Perfume Directory

Coco Noir (2012)
by Chanel

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Coco Noir information

Year of Launch2012
GenderFeminine
AvailabilityIn Production
Average Rating
(based on 149 votes)

People and companies

HouseChanel
PerfumerJacques Polge
Parent CompanyWertheimer

About Coco Noir

Coco Noir is a feminine perfume by Chanel. The scent was launched in 2012 and the fragrance was created by perfumer Jacques Polge

Coco Noir fragrance notes

Reviews of Coco Noir

This is an oriental Woody fragrance. When I first smelled coco noir I instantly bought it for my aunt who has worn Red by Giorgio Beverly hills for years. I thought that it would be perfect for her. Now when I smell it I smell mostly a darker coco mademoiselle. If you want something a little deeper and sexier this is it.
22nd July, 2020
Coco Noir (2012) makes sense to a degree, but is still hugely disappointing. The name and bottle graphics imply that Jacques Polge created a darker and more alluring interpretation of his classic Coco Chanel (1984), but what we actually get is a serious non-ozonic "full frutchouli" take on Coco Mademoiselle (2001), which is the furthest possible thing from either a "Noir" concept or a unique variation of Coco, since all the hallmark characteristics of either Coco Chanel or Coco Mademoiselle are all but lost in the transformation. I can understand the thought process, as something like Coco Noir was probably built with fanbases of both "Cocos" in mind, but it leans far too much into the direction of mainstream feminine perfume tropes to really serve either, even if it is a more mature take on Coco Mademoiselle for women who want to move away from the Jolly Rancher candy accord of Mademoiselle and into something more appropriate for evening use. If Coco Mademoiselle was training wheels to eventually move into the original Coco Chanel, Coco Noir is a full-on adult tricycle for those too afraid to ever create their own balance.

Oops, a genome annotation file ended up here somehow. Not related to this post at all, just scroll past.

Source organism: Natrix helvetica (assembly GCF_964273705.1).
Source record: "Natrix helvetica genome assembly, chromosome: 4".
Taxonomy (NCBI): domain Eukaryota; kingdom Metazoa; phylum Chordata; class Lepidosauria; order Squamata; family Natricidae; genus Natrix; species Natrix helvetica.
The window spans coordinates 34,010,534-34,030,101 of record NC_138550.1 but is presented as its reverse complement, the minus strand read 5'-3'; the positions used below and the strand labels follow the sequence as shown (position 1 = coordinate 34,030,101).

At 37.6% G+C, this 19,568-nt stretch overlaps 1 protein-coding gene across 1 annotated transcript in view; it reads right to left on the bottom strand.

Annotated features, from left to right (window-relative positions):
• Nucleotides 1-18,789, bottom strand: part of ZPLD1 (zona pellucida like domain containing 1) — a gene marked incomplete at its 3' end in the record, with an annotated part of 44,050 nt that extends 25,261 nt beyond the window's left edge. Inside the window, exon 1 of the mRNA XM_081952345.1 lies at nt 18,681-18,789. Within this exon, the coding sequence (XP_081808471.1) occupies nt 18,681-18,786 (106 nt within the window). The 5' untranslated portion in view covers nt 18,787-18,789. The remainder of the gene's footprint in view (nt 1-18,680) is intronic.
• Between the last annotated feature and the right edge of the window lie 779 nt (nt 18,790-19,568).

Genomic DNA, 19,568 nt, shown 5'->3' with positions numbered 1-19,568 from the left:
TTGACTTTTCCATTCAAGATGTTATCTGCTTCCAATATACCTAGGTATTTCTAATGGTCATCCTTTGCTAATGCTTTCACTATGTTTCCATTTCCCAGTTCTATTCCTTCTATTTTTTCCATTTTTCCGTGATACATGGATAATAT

The Coco Noir experience begins similarly to Coco Mademoiselle but with the sweet lemon and dayglo lychee replaced with larger amounts of grapefruit for a more adult vibe. Coco Noir is only really "Noir" in these opening moments, as it presents a darker citrus melange with a slightly-indolic bordello rose and jasmine combo, leading into that huge glob of denatured patchouli which anchors the accord. From here, things lighten up with the vanilla, tonka, laundry musk, and that smooth buttery Polge sandalwood compound which lives in everything from Chanel Pour Monsieur Eau de Toilette Concentrée (1989) up through Chanel Allure Homme (1999) and Sycomore Eau de Parfum (2016). I like this patent sandalwood compound of his because of it's "better Mysore through science" sort of aesthetic (although nothing beats the real stuff for sure) but even this perfumer's hallmark note can't save the sheer nasal anathema that is the sweet gummi fruit over bleached patchouli roundness which I find so irritating about the genre. Coco Mademoiselle distracted from this with all its zany tartness, but not so here. This starts dark and a bit alluring, then finishes heavy and annoyingly decadent but without character, like a piece of plain prepackaged cheesecake at a buffet restaurant.